They put their names on the list and hope to get called up for three minutes onstage. They're aspiring standups—like everyone else in Portland.
The old adage about everybody being a comedian has become only a slight exaggeration here. So, on a recent Tuesday, I sat with about 80 wannabe comics, all hoping for an open-mic night slot.
This is a new phenomenon, and no one is sure exactly why or how it began.
"It's a big question," says local comedy king Ian Karmel. "I started an open mic at the Brody Theater when I booked my first show. I asked seven or eight people to come—which was almost everyone doing comedy in Portland at the time."
That was only three and a half years ago. Maybe it's the rise of slouches like Louis C.K., who make the art of talking on stage look dangerously easy, or the influx of local comedy venues, including Southeast's Helium and Funhouse Lounge. The Bridgetown Comedy Festival, a four-day festival taking over town this weekend, might even have something to do with it.
And I'm part of the boom. I don't know when performing a standup routine scraped its way onto my bucket list, but it did. In college, my roommates sent out Facebook invites for their DJ gigs and I started littering my laptop with sticky notes for plausible standup bits.
So, last week, I finally decide to try.
My night starts at Southeast Hawthorne's Helium Comedy Club, part of a small chain of clubs originating on the East Coast. I arrive at 6:30 pm with a routine involving Phish, cocaine and the Roseland at the ready. Amateur night sign-ups start at 6 pm, so I figure I would go for the "fashionably late" approach to avoid milling around.
I'd heard the night is popular, so I stack the decks, bringing three friends and having them write their names below mine. If any of us is called for one of the 25 slots, I'll do my routine.
The list is posted 30 minutes before showtime, after everyone has had time to spend some money at the bar. Even with the numbers in my favor, none of us makes the cut. (I later heard Helium's list isn't totally random, but "curated.") Some rejects belligerently stumble over to Funhouse Lounge for what appears to be a more inebriated alternative to Helium's amateur night. My crew follows.
The Funhouse Lounge is a year-old modern cabaret of sorts on Southeast 11th Avenue, only a half mile from Helium. The open-beam ceiling is lined with dim, rose-colored bulbs that resemble the pulsing lights of a Zoltar Fortune Teller Machine, bringing out the "creepy" in the black velvet clown paintings and carnival-swank memorabilia adorning the walls. There are no draft beers or stiff drinks to coax your throat, but there are enough Colt 45 and Rainier tall boys to go around. The host, a modest Russian gentlemen, agrees to put me on the list if I'm willing to wait.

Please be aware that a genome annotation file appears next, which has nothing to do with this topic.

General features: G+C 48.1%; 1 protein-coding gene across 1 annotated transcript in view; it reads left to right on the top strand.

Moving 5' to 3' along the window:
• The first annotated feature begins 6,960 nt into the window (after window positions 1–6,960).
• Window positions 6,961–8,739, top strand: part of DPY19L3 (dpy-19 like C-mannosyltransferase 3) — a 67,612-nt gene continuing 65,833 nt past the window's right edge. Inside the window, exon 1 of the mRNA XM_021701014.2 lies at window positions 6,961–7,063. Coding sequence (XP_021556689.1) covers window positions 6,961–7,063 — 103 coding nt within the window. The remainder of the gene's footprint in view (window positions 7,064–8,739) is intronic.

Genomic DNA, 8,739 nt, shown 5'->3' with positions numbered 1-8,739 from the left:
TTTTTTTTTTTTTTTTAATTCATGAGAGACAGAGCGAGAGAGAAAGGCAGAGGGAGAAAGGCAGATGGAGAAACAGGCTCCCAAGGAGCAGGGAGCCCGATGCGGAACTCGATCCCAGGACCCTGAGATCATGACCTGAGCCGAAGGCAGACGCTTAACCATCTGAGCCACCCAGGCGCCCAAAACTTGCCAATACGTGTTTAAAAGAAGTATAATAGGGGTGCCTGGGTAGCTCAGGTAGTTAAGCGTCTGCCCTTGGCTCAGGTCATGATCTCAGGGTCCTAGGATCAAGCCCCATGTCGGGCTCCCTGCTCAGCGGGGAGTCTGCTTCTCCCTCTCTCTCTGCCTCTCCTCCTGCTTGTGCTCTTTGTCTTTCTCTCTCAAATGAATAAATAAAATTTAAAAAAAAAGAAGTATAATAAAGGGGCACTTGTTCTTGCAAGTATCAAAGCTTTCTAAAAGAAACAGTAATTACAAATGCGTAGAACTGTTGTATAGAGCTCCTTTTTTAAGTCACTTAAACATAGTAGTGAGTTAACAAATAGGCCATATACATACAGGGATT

A quick glance over either shoulder reveals what appears to be a makeshift writers convention, an underground who's-who of hacks and heroes with notepads. The bulk of men and women seem to know one another. The Portland flannel seems to be a staple among men, as is the haphazard "I decided to grow a beard for winter" approach and their passive demeanor, but the handful of women there don't seem to mind the skewed gender proportions. At 23, I'm one of the youngest in the room.
I recognize several from Helium, but no one says a word. I wait patiently by the bar, clinging to my beer, surveying the audience with a mix of skepticism and admiration. Within minutes, my hopes of performing early in the night are dashed. Everyone in the audience is a comic, too.
I stick it out the next three hours, watching nearly 40 comics in the process. It dawns on me that the Funhouse Lounge is not a place for polished acts, but rather a spot for people to test out new material without tarnishing the reputation they've built elsewhere. "Strippers never die, they just grind to a halt," says one middle-age guy closing out a series of one-liners. Another rants about how grocery checkers shouldn't inquire about a customer's well-being since his grocery list says it better than he can. Sometime in between the two Morrissey impressions and Karmel's raunchy bit about tasting your own semen, a few standups stand down, either forgetting their act entirely or cutting it short because of the time constraints.
Downtime between comedians is kept to a minimum. The barrage of acts is hit or miss, the humor fluctuating between deadpan one-liners and lengthy tales of observation. The host introduces one after another, complimenting all as they make their way to the stage until I'm the last comic standing. The room, once brimming with laughter, is bare and hollow.
"Jam bands are a fucking commitment," I hesitantly mutter into the mic. "I tried to get back into that recently. My roommates downstairs decided to watch all the Lord of the Rings, back to back, extended editions. I went upstairs and put on a Phish album, Salem '94 I think. Frodo and company had saved Middle Earth before Trey and the boys even got through the opening licks to 'Emotional Rescue.'" The next three minutes drunkenly whiz by.
Fewer than 10 people remain when I return the mic and reclaim my seat at the bar. My friend congratulates me and slowly turns his head, a smug twinkle in his eye.
"Dude—I could do this."
Five to see at Bridgetown
The label "comedian" doesn't quite fit someone as uniquely talented as Reggie Watts—the man is also a musician, entertainer, beatboxer and sweater enthusiast. On stage, Watts tends to construct astounding songs using samples of his own vocal arrangements, making him more of a one-man band than a true stand-up comedian.
From the song "Fuck Shit Stack": "You take some fuck, then some shit / Then some fuck, then some shit / You've got a fuck shit-stack—a fuck-shit stack."